When Coastal Point reporter Monica Scott was putting together her three-part series on the proposed Route 113 bypass project, we all knew there would be a stink about one portion of that piece that focused on payouts from the state to two development groups.
The Delaware Department of Transportation (DelDOT) decided it would be cheaper and less aggravating to negotiate deals with these developers now than meet property costs down the road, or have the developers build homes in locations where the proposed bypass was designed to be constructed.
Sure enough, other papers throughout the state began to cover that part of the story exclusively, and a whirlwind of controversy instantly began to brew over DelDOT’s practices. There were multiple accusations made that the state was playing political favoritism by only paying off these two development groups, as opposed to all the farmers who also have land in the midst of the proposed project, and a general sense that the state was being, at best, irresponsible with taxpayer monies.
The coverage of the land acquisitions has certainly generated buzz. And, now, the entire project is getting a closer look.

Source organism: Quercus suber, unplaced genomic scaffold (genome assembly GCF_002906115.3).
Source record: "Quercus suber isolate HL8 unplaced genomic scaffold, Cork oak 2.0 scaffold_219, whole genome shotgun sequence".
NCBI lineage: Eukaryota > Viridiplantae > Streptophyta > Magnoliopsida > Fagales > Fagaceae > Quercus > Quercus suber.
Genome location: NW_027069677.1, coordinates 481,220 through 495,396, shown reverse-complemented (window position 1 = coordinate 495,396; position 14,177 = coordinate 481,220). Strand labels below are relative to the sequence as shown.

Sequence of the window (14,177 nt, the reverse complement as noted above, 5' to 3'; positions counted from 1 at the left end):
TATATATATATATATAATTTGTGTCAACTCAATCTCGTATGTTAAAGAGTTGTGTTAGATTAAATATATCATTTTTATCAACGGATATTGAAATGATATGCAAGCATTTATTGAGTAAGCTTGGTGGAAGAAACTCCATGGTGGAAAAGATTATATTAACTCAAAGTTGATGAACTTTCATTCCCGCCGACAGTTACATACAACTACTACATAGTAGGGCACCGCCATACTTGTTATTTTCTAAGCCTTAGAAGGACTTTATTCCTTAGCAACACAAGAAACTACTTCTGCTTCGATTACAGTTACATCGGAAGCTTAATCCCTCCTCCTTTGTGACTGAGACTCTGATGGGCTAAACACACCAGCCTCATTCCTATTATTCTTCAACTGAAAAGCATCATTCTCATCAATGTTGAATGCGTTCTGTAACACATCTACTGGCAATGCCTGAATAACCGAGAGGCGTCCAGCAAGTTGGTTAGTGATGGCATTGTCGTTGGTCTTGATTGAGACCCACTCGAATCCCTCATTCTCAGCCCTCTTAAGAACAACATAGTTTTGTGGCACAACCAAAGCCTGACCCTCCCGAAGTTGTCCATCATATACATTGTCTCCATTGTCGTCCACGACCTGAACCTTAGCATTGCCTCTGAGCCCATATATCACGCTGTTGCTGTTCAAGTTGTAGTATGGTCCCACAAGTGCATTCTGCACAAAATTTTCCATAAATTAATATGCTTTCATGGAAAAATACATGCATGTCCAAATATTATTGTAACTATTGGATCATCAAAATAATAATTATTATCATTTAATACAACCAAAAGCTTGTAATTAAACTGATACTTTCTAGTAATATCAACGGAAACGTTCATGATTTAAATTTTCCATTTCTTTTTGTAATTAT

“In light of questions raised about current agreements the state now has with two developers, I have asked my staff to undertake a review of DelDOT policy and process for advanced land acquisition agreements,” said Gov. Jack Markell. “The public expects accountability when it comes to transportation dollars and the rationale for spending them.”
The money-to-developers angle of the story is certainly the most sensationalistic part of the tale. However, it is not the only thing that’s important about it. In fact, the bigger question might be whether or not the project is necessary, at all.
A group of legislators, including Sen. George H. Bunting, Rep. John Atkins and Rep. Gerald Hocker, met with DelDOT last week to share their concerns over the project. Both Atkins and Bunting told the Coastal Point after the meeting that they doubt the part of the project south of Route 24 would go forward. There is “no public support for anything south of Route 24,” said Atkins. Bunting said the bypass project would “end farming as we know it east of Route 113.”
The state is going to review each facet of the project, as well as how DelDOT does business, and expects to issue a report on its findings and recommended changes by Jan. 11, 2011.
We’re pleased that DelDOT and the state are taking steps to at least review the way they operate, and are thankful our legislators have forced action. Now, let’s see what happens.